From lab to fork!
Dubai - The world's first lab-grown beef burger - carrying a price tag of £250,000 - was unveiled to the world on Monday in the UK and after being whipped from its sizzling frying pan, was likened to meatloaf by the very chef who cooked it.
Published: Wed 7 Aug 2013, 1:44 AM
Last updated: Tue 12 Oct 2021, 8:22 AM
Speaking to Khaleej Times just hours after serving up the five ounce, genetically-produced pattie, Chef Richard McGeown made history by being one of only three in the world — excluding the burger’s creators — to taste the not-so-mouthwatering creation.
“I thought it was edible. It was slightly different to your usual burger, but it tasted like meatloaf.”
Originally to be served to only two volunteers, US-based food author Josh Schonwald and Austrian food researcher Hanni Ruetzler, McGeown said he was delighted to be offered a bite of the pricey bit of meat off stage.
“I wasn’t expecting to taste it. I was happy just cooking it and was honoured to be a part of this historic moment.”
And when asked what he truly thought about the taste, he said he “really enjoyed it”.
The scientists who served up the test-tube beef burger — which was made using strands of meat grown from the muscle cells of a living cow — are hopeful this is the start of a food revolution.
Mixed with salt, egg powder and breadcrumbs to improve the taste, a dash of red beetroot juice and saffron was added to inject a bit of colour.
After taking her first mouthful, Ruetzler said she was missing a key ingredient: “It’s close to meat. I know there is no fat…so it’s not that juicy. The consistency is perfect (but) I miss salt and pepper.”
Professor Mark Post of Maastricht University in the Netherlands, whose lab took five years to develop the meat, says the burger is safe and has the potential to replace normal meat in the diets of millions of people.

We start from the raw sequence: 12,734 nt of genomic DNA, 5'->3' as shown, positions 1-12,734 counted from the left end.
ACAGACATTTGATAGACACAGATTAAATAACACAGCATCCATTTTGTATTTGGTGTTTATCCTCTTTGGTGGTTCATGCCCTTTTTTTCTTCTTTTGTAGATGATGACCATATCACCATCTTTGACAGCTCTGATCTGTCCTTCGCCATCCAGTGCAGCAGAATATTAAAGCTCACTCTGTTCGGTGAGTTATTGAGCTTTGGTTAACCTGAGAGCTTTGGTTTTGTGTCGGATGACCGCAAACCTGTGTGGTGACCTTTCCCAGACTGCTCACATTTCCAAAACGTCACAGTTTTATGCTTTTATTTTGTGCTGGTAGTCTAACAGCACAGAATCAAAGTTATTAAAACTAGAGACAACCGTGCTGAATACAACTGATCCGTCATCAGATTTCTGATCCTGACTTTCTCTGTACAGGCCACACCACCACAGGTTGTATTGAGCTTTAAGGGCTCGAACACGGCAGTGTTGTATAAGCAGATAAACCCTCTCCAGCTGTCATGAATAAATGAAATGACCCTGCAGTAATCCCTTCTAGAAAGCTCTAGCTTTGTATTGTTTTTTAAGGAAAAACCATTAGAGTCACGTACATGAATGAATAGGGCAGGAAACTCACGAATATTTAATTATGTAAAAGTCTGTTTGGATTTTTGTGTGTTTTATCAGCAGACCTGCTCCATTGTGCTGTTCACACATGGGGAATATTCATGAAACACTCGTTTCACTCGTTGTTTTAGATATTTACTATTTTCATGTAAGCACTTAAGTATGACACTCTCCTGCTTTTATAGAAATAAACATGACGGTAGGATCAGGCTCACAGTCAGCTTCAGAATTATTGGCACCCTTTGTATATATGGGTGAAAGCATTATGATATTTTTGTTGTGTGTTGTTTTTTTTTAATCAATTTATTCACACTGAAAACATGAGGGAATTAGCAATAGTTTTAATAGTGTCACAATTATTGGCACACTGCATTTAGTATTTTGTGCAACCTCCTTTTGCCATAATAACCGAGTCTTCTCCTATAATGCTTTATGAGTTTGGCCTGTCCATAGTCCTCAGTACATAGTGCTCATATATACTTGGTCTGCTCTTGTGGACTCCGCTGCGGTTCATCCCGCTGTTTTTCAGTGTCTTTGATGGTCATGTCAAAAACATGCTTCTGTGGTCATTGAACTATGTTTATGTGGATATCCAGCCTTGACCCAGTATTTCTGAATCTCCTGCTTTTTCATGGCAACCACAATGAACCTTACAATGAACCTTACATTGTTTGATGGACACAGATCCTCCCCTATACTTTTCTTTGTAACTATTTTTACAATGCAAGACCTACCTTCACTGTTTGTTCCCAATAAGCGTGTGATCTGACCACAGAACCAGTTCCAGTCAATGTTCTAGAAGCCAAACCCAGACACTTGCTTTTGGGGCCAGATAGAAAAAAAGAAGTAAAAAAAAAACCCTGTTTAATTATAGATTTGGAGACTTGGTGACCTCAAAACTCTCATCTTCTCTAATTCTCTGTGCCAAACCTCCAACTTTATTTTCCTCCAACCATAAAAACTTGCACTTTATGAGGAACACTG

But consumers needn’t rush out just yet, as the team claim it’ll be another 10 to 20 years before the meat graces the shelves of local supermarkets.
Sergey Brin, one of Google’s co-founders, was revealed as one of the financial backers of the project.
He said in a video message: “Sometimes when technology comes along, it has the capability to transform how we view our world. I like to look at technology opportunities. When technology seems like it is on the cusp of viability and if it succeeds there, it can be really transformative for the world.”
There are concerns that the growing demand for meat is putting unsustainable pressure on the planet, both through the food required for the animals and the methane gas they produce, which contributes to global warming.
“What we are going to attempt is important because I hope it will show cultured beef has the answers to major problems that the world faces,” Post said ahead of Monday’s event.
To produce this world’s first, the team in Maastricht took cells from organic cows and placed them in a nutrient solution to create muscle tissue. They then grew this into small strands of meat, 20,000 of which were required to make the burger.
And although it is very expensive, the costs of cultured beef are likely to fall as more is produced.
Proponents of test tube meat cite a variety of reasons for why it is worth supporting, from animal welfare to the environment and even public health — lab-created meat theoretically carries no risk of disease and does not need to be treated with antibiotics.
Dr Neil Stephens, a sociologist based at Cardiff University who has studied test tube meat, told AFP the project was an attempt to spark a debate about an issue that many in the field believe is still not taken seriously enough.
(With inputs from AFP)